Washington: In a new study, daily use of low-dose aspirin was found to be associated with an increased risk of major gastrointestinal or cerebral bleeding among nearly 200,000 individuals.
Researchers also found that patients with diabetes had a high rate of major bleeding, irrespective of aspirin use.
“Therapy with low-dose aspirin is used for the treatment of cardiovascular disease. It is recommended as a secondary prevention measure for individuals with moderate to high risk of cardiovascular events (i.e., for patients with multiple risk factors such as hypertension, dyslipidemia, obesity, diabetes, and family history of ischemic heart disease),” the researchers said.
“Any benefit of low-dose aspirin might be offset by the risk of major bleeding. It is known that aspirin is associated with gastrointestinal and intracranial hemorrhagic complications. However, randomized controlled trials have shown that these risks are relatively small,” they stated.
They added that randomized controlled trials evaluate selected patient groups and do not necessarily generalize to an entire population.
Giorgia De Berardis, M.Sc., of Consorzio Mario Negri Sud, Santa Maria Imbaro, Italy, and colleagues conducted a study to determine the incidence of major gastrointestinal and intracranial bleeding episodes in individuals with and without diabetes taking aspirin.
For the study, the researchers used administrative data from 4.1 million citizens in 12 local health authorities in Puglia, Italy. Individuals with new prescriptions for low-dose aspirin (300 mg or less) were identified during the index period from January 2003 to December 2008, and were matched with individuals who did not take aspirin during this period.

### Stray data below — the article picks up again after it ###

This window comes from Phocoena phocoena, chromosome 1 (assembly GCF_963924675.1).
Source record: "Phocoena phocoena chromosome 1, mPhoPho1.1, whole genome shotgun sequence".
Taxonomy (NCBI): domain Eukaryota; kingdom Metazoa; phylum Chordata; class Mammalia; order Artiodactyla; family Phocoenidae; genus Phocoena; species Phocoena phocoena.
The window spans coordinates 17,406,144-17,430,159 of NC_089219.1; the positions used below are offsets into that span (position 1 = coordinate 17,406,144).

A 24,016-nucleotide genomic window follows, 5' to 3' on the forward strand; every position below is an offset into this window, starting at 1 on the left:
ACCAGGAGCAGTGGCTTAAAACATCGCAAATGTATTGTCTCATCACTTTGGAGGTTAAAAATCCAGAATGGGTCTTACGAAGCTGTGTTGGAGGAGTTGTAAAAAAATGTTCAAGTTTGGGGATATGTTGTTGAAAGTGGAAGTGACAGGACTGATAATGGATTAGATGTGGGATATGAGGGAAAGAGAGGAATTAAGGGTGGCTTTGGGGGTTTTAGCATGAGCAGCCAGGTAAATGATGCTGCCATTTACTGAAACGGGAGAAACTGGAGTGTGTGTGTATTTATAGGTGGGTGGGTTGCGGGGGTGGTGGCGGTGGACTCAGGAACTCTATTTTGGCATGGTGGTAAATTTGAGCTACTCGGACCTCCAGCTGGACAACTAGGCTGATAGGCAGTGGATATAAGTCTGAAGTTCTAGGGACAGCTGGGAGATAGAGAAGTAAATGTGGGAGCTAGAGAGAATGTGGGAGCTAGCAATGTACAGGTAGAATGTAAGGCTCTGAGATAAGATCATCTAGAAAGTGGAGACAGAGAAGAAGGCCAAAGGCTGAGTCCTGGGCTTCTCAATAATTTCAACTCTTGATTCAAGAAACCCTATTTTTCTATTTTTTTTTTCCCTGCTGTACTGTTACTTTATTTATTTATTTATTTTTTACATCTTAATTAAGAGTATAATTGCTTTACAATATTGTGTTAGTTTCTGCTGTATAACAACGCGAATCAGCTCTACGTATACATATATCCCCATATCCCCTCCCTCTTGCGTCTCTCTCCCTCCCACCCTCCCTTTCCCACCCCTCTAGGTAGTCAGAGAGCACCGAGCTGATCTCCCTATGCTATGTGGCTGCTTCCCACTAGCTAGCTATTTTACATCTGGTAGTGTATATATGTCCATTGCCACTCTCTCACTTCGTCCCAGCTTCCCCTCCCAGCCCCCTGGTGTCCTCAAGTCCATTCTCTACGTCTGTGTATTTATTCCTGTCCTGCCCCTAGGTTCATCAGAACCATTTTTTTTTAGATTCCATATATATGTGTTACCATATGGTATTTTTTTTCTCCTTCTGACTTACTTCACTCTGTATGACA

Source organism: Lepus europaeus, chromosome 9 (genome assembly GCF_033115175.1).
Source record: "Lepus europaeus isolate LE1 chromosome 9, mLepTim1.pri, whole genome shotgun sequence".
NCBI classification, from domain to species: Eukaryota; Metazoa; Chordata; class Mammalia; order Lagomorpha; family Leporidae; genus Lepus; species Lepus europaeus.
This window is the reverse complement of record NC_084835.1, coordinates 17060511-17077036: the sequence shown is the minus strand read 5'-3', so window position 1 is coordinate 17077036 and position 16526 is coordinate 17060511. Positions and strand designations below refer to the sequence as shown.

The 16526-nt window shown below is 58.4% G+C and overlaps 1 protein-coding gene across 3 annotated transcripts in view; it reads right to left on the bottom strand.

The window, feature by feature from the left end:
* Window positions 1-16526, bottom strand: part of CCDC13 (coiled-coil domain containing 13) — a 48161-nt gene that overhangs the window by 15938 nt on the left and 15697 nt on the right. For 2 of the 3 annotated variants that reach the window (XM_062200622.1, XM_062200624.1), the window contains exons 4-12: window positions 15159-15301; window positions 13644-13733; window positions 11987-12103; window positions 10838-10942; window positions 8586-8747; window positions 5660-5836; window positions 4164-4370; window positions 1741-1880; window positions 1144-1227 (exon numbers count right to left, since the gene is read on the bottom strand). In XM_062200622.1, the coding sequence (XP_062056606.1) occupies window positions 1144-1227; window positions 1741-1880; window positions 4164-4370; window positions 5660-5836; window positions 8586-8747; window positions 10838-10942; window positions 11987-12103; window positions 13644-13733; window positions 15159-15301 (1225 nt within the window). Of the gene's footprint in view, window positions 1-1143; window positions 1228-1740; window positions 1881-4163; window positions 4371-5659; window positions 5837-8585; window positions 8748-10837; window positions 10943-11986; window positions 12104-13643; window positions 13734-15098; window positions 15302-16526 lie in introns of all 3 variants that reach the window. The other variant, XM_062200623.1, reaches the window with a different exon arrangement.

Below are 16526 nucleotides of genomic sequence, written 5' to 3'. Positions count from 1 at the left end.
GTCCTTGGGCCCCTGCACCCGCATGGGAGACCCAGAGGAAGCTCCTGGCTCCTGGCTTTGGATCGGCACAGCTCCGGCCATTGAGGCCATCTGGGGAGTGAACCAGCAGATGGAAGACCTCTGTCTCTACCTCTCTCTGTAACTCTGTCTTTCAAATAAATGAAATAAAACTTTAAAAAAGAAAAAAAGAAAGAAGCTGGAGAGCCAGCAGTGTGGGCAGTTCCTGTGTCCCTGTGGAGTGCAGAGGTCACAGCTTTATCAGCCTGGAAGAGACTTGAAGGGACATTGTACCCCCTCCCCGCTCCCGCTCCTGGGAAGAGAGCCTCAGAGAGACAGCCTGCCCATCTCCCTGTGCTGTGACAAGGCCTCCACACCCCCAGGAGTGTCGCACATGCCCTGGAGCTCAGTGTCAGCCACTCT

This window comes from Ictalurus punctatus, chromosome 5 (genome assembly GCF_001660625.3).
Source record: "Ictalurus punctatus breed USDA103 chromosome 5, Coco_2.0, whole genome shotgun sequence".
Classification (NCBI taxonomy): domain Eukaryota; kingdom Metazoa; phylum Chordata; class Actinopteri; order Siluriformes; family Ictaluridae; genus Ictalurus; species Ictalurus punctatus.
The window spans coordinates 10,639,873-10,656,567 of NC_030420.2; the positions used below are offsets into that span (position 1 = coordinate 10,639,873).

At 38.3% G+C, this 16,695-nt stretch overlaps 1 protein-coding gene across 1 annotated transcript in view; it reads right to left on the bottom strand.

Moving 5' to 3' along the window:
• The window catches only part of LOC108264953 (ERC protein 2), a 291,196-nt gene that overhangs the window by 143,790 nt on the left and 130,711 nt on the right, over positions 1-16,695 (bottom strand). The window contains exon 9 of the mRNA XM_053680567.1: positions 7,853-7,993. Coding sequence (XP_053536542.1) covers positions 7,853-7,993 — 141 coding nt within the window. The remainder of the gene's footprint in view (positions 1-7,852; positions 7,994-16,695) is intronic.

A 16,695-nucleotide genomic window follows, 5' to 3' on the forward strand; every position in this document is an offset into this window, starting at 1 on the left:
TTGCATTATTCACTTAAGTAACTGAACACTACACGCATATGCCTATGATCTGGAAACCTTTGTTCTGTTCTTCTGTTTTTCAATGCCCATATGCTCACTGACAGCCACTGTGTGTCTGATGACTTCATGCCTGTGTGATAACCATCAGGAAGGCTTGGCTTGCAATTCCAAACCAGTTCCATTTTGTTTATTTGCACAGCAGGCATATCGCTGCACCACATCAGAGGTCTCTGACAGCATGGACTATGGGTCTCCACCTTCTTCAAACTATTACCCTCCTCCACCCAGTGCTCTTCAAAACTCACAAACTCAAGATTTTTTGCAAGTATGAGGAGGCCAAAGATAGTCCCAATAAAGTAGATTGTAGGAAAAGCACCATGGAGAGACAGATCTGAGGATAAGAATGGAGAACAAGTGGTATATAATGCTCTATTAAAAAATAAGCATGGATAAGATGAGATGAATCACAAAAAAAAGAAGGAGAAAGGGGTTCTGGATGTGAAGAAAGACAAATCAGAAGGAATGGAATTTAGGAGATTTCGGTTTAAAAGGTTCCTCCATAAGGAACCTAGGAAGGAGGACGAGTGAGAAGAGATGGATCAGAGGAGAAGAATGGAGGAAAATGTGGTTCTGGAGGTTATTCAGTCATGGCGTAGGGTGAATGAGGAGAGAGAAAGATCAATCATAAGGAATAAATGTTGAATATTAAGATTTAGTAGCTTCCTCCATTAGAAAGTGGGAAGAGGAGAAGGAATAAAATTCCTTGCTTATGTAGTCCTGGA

For the study, the researchers included 186,425 individuals being treated with low-dose aspirin and 186,425 matched controls without aspirin use. During 6 years, 6,907 first episodes of major bleeding requiring hospitalization were registered, of which there were 4,487 episodes of gastrointestinal bleeding and 2,464 episodes of intracranial hemorrhage.
Analysis indicated that the use of aspirin was associated with a 55 percent increased relative risk of gastrointestinal bleeding and 54 percent increased relative risk of intracranial bleeding.
The researchers noted that in comparison with other estimates of rates of major bleeding, their findings indicate a 5-times higher incidence of major bleeding leading to hospitalization among both aspirin users and those without aspirin use.
The researchers also found that the use of aspirin was associated with a greater risk of major bleeding in most of the subgroups evaluated, but not in individuals with diabetes.
Diabetes was independently associated with a 36 percent increased relative risk of major bleeding episodes, irrespective of aspirin use.
Among individuals not taking aspirin, those with diabetes had an increased relative risks of 59 percent for gastrointestinal bleeding and 64 percent for intracranial bleeding.
“Our study shows, for the first time, to our knowledge, that aspirin therapy only marginally increases the risk of bleeding in individuals with diabetes. These results can represent indirect evidence that the efficacy of aspirin in suppressing platelet function is reduced in this population,” the authors write.
The finding appeared in latest issue of JAMA.